Though the Queen was not personally responsible for these events – she was always silent on these matters.  Her defenders will argue that she had no political power, however, this narrative is difficult to maintain when considering evidence that indicates that she lobbied for changes in the law to hide her private wealth and that the Royals vetted more than a thousand laws through the mechanism of the Queen’s consent.

The extraordinary queuing to pay last respects to the Queen have been interpreted and exploited in a way that equates feelings of sadness about her death with joy at the unquestioned accession of Charles. Loyalty to the Crown is an implied aspect of British identity.

As Afroze F Zaidi has argued, citizenship has become conditional, for Muslim Britons in light of the U.K.’s counter-terror policy, Prevent. A recent report by the Institute of Race Relations shows that British Muslims have their citizenship reduced to “second-class” status and analysis of government data by the Muslim Council of Britain indicates that around 50% of Muslims live in poverty. This is at time when the new King has inherited his mother’s vast wealth while the public will be forced to continue subsidising their lifestyles to the tune of $33 million in the next two years.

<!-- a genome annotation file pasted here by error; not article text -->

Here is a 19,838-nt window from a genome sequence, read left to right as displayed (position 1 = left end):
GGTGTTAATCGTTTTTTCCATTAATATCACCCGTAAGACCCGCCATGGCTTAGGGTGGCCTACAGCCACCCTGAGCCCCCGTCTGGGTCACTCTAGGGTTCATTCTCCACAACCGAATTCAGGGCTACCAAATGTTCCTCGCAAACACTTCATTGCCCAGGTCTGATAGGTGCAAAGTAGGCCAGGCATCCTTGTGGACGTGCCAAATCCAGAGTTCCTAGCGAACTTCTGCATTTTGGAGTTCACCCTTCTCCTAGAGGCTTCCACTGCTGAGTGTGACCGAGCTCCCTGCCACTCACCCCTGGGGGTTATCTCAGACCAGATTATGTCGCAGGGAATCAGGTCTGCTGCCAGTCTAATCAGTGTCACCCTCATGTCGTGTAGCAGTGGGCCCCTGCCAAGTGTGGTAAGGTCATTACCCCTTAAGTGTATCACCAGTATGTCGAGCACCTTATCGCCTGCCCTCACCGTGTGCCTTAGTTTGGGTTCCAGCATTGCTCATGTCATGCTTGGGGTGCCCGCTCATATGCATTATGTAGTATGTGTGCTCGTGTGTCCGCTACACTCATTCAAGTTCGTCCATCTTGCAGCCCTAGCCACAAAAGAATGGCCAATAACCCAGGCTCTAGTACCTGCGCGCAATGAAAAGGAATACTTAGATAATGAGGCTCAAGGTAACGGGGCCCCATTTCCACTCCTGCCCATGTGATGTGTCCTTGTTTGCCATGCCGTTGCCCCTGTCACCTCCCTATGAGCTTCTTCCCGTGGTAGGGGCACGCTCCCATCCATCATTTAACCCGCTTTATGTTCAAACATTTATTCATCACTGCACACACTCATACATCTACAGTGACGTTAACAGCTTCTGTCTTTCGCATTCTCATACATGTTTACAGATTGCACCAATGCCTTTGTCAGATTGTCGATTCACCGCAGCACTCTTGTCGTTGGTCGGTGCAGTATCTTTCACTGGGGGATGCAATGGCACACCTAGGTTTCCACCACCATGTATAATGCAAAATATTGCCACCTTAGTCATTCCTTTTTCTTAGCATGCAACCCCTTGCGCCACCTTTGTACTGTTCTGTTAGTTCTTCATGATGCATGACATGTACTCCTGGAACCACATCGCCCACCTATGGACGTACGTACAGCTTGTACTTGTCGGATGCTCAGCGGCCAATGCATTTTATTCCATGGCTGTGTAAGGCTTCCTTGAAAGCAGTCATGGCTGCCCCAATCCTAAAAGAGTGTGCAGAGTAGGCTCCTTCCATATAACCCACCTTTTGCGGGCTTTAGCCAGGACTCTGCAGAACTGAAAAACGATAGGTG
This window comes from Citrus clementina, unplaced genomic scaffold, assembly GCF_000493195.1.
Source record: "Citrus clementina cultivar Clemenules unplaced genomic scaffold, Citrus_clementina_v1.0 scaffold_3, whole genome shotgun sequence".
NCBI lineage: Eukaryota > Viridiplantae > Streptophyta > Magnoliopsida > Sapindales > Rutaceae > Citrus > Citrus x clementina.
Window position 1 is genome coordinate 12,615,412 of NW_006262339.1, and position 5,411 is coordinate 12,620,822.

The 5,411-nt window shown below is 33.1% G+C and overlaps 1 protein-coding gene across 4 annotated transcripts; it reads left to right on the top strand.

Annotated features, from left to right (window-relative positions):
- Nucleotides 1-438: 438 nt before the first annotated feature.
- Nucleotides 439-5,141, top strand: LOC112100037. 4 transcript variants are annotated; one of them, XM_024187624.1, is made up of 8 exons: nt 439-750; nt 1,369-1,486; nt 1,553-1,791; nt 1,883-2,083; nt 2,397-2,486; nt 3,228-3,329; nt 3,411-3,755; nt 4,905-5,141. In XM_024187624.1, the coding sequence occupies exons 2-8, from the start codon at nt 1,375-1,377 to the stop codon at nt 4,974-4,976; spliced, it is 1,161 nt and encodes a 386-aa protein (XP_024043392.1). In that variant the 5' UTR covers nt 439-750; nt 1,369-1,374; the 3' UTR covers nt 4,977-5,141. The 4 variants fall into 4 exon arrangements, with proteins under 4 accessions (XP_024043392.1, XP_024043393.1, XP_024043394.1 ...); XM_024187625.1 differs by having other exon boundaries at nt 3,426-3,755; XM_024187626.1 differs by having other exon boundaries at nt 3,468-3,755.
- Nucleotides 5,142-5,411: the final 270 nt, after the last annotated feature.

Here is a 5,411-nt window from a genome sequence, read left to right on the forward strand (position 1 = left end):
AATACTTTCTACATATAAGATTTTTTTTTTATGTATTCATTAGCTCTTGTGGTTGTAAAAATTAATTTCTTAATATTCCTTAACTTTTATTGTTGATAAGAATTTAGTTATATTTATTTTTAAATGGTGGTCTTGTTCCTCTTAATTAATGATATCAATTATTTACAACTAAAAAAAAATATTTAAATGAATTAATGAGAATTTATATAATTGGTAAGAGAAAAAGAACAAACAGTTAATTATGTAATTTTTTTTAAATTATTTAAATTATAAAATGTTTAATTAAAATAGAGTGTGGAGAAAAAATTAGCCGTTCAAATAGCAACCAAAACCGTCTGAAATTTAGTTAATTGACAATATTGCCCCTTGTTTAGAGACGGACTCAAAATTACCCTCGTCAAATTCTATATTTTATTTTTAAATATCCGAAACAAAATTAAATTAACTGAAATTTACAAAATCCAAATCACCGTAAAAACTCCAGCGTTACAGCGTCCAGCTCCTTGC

Charles to his credit, has has a long track record of supporting charitable  causes such as the Prince’s Trust  and is  patron of the Oxford Centre for Islamic Studies, where he gave his famous 1993 speech on “Islam and the West“.  According to the author of “Charles At Seventy: Thoughts, Hopes and Dreams“, Charles opposed the Iraq war, disagreed with the burqas and niqab bans in Europe,  told ministers he has  sympathy for the Palestinians and studies the Quran. In a recent speech to faith leaders in Buckingham Palace, King Charles spoke of his personal duty: